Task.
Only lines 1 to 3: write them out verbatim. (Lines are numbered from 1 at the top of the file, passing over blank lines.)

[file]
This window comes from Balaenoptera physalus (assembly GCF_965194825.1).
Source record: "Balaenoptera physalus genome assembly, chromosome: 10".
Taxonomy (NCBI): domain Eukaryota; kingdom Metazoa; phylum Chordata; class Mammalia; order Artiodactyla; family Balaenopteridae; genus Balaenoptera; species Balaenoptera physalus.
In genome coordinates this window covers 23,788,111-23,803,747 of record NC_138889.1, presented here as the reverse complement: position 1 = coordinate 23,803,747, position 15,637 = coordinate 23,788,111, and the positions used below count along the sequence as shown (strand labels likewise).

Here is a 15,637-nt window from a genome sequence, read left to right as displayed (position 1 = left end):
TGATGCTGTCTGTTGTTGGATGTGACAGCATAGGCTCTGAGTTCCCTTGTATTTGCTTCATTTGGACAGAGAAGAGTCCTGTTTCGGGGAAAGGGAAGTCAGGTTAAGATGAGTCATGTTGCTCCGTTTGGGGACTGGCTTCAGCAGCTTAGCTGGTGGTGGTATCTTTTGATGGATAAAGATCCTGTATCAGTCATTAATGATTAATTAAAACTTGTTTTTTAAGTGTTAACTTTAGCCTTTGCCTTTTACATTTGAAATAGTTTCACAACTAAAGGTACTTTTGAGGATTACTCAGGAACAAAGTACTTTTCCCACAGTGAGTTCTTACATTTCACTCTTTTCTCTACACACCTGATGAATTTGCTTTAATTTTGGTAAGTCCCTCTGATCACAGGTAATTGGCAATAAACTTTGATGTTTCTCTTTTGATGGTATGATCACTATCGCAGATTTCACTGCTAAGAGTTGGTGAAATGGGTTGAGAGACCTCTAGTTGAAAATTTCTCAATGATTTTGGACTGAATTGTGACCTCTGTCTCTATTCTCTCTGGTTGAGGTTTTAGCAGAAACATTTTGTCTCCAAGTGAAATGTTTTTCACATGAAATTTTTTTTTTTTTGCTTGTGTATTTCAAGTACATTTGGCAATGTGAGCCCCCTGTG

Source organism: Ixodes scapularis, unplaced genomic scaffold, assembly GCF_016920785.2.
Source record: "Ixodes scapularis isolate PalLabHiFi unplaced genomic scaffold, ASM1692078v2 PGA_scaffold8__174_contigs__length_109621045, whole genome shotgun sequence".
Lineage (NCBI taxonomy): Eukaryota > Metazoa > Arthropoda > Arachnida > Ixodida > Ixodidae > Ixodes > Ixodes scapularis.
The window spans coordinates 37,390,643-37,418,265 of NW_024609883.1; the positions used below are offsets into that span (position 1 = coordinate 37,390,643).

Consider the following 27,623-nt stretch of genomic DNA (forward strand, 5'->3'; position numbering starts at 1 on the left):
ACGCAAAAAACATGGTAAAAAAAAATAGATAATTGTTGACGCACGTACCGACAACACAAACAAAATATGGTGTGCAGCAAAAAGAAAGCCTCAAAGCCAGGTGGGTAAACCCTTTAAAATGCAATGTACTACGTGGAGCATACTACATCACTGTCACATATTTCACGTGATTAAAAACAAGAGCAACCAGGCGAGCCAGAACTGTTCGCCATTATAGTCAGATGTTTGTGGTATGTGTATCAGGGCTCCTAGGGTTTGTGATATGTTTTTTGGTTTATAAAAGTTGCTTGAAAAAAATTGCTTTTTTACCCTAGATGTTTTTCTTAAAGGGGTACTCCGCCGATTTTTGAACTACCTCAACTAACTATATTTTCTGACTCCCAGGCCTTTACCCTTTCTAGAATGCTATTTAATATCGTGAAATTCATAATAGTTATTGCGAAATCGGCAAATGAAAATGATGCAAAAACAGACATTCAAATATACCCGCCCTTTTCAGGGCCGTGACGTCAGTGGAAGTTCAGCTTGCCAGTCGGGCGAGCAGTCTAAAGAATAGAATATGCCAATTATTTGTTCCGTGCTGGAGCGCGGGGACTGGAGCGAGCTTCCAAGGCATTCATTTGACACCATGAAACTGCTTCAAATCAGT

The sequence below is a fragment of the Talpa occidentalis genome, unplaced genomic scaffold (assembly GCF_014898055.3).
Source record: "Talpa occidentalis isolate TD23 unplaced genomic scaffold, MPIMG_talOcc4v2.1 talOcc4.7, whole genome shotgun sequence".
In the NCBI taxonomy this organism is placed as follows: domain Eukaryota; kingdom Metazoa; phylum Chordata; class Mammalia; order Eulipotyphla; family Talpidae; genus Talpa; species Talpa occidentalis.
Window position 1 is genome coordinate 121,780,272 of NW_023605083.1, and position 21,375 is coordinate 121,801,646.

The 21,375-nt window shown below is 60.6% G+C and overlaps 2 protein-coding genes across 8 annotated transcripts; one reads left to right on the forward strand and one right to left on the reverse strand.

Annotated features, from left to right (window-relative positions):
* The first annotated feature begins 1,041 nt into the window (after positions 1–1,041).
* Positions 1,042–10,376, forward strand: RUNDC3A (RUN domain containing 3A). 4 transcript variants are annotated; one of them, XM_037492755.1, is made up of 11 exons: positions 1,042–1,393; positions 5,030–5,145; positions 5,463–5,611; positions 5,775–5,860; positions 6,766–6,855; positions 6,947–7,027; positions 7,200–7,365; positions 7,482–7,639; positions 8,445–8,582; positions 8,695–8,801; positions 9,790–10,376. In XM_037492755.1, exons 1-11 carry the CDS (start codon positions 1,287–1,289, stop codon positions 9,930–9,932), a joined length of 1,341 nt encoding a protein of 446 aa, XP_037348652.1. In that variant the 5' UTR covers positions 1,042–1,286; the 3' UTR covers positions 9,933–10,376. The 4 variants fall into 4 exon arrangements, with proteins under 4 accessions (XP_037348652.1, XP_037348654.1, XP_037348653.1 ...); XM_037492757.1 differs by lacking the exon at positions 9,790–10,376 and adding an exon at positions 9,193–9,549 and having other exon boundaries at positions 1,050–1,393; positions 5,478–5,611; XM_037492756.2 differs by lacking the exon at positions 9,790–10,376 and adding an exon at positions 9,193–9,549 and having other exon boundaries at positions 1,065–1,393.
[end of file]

This window comes from Balaenoptera physalus (assembly GCF_965194825.1).
Source record: "Balaenoptera physalus genome assembly, chromosome: 10".
Taxonomy (NCBI): domain Eukaryota; kingdom Metazoa; phylum Chordata; class Mammalia; order Artiodactyla; family Balaenopteridae; genus Balaenoptera; species Balaenoptera physalus.